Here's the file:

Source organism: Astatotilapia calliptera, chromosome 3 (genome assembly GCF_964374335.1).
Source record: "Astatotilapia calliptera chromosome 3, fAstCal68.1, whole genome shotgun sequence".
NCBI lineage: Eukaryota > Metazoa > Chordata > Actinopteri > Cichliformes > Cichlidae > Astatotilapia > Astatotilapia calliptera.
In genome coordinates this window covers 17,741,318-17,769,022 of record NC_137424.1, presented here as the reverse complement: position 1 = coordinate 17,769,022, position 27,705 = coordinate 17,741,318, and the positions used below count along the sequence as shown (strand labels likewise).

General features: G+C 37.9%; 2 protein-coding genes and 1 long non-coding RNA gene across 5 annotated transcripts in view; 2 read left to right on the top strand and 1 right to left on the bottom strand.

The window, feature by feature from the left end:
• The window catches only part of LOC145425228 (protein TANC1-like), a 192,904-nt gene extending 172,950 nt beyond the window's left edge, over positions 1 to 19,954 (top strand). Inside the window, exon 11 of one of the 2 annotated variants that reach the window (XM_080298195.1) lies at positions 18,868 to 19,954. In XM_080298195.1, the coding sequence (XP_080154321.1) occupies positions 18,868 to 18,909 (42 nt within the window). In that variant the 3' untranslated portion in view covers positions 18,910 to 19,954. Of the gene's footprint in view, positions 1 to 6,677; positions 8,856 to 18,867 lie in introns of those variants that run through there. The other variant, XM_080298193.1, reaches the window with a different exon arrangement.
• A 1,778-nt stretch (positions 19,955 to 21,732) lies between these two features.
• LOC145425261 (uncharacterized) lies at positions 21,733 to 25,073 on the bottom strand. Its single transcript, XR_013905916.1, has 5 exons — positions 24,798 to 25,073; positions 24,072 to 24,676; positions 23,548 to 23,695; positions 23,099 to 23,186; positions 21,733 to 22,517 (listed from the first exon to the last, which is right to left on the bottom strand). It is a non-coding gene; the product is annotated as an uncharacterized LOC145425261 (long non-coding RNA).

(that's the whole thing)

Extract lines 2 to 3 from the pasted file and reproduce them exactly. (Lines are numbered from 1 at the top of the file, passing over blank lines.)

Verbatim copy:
Source record: "Astatotilapia calliptera chromosome 3, fAstCal68.1, whole genome shotgun sequence".
NCBI lineage: Eukaryota > Metazoa > Chordata > Actinopteri > Cichliformes > Cichlidae > Astatotilapia > Astatotilapia calliptera.